Updates in the Surgical Management of Recurrent Clubfoot Deformity: a Scoping Review
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Purpose of reviewThis article focuses on the current advances in surgical management for clubfoot deformity, supported by up-to-date longitudinal studies on each approach.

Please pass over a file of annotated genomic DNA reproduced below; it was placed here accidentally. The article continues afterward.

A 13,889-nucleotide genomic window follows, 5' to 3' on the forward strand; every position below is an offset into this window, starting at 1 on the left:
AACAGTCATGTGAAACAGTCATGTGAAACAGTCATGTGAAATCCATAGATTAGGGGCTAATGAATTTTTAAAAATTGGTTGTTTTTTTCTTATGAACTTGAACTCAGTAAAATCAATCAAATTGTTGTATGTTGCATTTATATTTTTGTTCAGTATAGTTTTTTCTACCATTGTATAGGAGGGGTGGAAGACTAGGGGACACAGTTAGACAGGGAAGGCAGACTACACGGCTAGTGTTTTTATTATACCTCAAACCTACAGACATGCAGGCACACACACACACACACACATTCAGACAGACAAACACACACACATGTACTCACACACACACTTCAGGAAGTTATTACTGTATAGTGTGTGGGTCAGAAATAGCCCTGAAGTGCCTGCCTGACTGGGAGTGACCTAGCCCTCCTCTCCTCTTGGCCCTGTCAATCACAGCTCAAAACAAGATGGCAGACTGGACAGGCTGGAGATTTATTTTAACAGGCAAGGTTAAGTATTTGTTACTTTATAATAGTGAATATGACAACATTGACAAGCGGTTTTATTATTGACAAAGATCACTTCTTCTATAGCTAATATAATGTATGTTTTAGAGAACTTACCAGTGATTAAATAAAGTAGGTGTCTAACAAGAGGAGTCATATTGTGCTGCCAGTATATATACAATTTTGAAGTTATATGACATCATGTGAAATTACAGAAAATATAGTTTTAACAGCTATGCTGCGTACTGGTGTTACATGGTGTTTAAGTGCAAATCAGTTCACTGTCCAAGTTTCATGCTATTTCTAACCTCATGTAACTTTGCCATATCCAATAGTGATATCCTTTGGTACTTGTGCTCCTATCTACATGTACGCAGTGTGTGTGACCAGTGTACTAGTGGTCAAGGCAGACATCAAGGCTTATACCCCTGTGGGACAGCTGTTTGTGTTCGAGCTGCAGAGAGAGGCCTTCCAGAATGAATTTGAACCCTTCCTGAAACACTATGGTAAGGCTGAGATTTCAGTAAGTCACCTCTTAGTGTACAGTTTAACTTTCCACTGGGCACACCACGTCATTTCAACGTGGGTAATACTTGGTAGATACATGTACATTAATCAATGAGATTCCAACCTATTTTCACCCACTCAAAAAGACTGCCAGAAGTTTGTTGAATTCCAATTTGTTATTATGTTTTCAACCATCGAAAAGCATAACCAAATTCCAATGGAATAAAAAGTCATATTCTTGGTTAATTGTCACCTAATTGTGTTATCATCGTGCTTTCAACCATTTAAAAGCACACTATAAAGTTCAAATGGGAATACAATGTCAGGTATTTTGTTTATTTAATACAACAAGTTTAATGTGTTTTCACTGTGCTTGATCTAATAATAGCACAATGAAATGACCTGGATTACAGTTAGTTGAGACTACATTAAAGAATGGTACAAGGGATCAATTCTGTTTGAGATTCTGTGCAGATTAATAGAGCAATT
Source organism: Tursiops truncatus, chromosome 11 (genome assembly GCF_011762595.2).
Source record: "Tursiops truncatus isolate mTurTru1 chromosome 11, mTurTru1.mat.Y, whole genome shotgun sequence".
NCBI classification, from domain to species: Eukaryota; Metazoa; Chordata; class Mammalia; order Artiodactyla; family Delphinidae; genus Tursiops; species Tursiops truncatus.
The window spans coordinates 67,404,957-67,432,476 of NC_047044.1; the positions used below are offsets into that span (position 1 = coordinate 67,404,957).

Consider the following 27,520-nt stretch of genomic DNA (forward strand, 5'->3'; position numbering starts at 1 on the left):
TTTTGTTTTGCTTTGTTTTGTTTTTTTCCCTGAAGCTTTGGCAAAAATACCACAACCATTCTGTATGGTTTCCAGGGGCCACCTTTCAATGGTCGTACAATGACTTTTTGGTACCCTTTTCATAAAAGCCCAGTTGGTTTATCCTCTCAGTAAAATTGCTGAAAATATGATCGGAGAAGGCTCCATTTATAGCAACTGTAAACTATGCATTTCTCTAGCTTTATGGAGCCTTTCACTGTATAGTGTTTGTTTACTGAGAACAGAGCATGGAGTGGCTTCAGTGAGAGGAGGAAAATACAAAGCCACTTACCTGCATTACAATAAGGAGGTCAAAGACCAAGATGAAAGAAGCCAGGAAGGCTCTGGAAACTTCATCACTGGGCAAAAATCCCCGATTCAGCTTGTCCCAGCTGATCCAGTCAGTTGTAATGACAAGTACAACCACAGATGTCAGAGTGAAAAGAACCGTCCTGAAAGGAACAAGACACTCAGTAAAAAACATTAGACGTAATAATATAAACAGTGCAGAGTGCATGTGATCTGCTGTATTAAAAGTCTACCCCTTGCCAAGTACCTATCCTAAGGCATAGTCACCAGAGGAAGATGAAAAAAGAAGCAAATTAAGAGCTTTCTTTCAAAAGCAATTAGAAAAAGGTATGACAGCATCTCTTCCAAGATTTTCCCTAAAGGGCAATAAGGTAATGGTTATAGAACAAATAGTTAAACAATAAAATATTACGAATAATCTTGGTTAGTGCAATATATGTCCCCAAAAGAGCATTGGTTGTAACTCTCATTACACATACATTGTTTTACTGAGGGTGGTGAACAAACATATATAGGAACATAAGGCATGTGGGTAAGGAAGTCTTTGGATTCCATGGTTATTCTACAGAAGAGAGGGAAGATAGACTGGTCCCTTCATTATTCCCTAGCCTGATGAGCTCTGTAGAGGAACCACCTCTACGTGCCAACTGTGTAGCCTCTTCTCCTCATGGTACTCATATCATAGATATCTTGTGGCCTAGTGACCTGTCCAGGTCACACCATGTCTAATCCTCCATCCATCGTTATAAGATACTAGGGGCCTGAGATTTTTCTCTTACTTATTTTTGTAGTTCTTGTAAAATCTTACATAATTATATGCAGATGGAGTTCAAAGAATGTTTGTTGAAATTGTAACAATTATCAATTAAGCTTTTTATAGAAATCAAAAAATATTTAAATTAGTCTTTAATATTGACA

Recent findingsLong-term analysis following primary and repeated soft tissue releases has demonstrated good results in young patients with low relapse rates. Tibialis anterior transfer following the Ponseti method shows no difference in long-term pedographic analysis in comparison to the Ponseti method alone. Furthermore, tibialis anterior transfer following surgical relapses provides good long-term results with improved correction in talus-first metatarsal angle. Bony osteotomies may also play a role in addressing surgical relapses in older children. However, talar neck osteotomy may result in avascular necrosis of the talar dome. Hexapod external fixation may be considered by experienced surgeons to correct rigid clubfoot deformities in older patients with good long-term results and drastic improvements in pain perception. Long-term analysis of anterior distal tibial epiphysiodesis (ADTE) for recurrent equinus deformity following surgical correction has demonstrated statistical improvements in the anterior distal tibial angle (ADTA) and ankle dorsiflexion. Talectomy and naviculectomy are rarely used in today's practice as long-term studies have demonstrated high relapse rates and residual pain impeding patient mobility. Surgical correction following failure of the conservative approaches can be implemented to achieve full correction in clubfoot deformity. It is difficult to achieve a plantigrade feet with pain-free gait with repeated surgical interventions. Therefore, proper choice of the initial surgical technique is essential for achieving satisfactory long-term outcomes.